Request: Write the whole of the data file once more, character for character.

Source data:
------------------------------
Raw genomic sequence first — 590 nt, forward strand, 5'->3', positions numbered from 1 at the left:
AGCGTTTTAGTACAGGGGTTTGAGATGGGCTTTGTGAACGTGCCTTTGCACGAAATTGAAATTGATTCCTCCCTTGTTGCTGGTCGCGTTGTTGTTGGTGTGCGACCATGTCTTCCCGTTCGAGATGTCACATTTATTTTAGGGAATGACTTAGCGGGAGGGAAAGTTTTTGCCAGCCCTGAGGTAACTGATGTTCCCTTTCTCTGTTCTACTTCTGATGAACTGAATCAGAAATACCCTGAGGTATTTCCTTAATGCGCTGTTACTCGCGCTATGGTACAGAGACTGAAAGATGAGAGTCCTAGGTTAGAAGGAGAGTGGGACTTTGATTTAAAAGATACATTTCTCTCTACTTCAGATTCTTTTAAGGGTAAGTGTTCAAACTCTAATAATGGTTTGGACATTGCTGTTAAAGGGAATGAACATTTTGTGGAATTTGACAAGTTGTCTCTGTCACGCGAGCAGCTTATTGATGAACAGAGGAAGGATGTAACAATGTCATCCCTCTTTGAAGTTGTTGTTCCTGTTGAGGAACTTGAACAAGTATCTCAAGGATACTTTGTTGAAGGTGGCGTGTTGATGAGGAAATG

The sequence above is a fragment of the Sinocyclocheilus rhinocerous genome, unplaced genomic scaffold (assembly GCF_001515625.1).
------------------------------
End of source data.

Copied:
Raw genomic sequence first — 590 nt, forward strand, 5'->3', positions numbered from 1 at the left:
AGCGTTTTAGTACAGGGGTTTGAGATGGGCTTTGTGAACGTGCCTTTGCACGAAATTGAAATTGATTCCTCCCTTGTTGCTGGTCGCGTTGTTGTTGGTGTGCGACCATGTCTTCCCGTTCGAGATGTCACATTTATTTTAGGGAATGACTTAGCGGGAGGGAAAGTTTTTGCCAGCCCTGAGGTAACTGATGTTCCCTTTCTCTGTTCTACTTCTGATGAACTGAATCAGAAATACCCTGAGGTATTTCCTTAATGCGCTGTTACTCGCGCTATGGTACAGAGACTGAAAGATGAGAGTCCTAGGTTAGAAGGAGAGTGGGACTTTGATTTAAAAGATACATTTCTCTCTACTTCAGATTCTTTTAAGGGTAAGTGTTCAAACTCTAATAATGGTTTGGACATTGCTGTTAAAGGGAATGAACATTTTGTGGAATTTGACAAGTTGTCTCTGTCACGCGAGCAGCTTATTGATGAACAGAGGAAGGATGTAACAATGTCATCCCTCTTTGAAGTTGTTGTTCCTGTTGAGGAACTTGAACAAGTATCTCAAGGATACTTTGTTGAAGGTGGCGTGTTGATGAGGAAATG

The sequence above is a fragment of the Sinocyclocheilus rhinocerous genome, unplaced genomic scaffold (assembly GCF_001515625.1).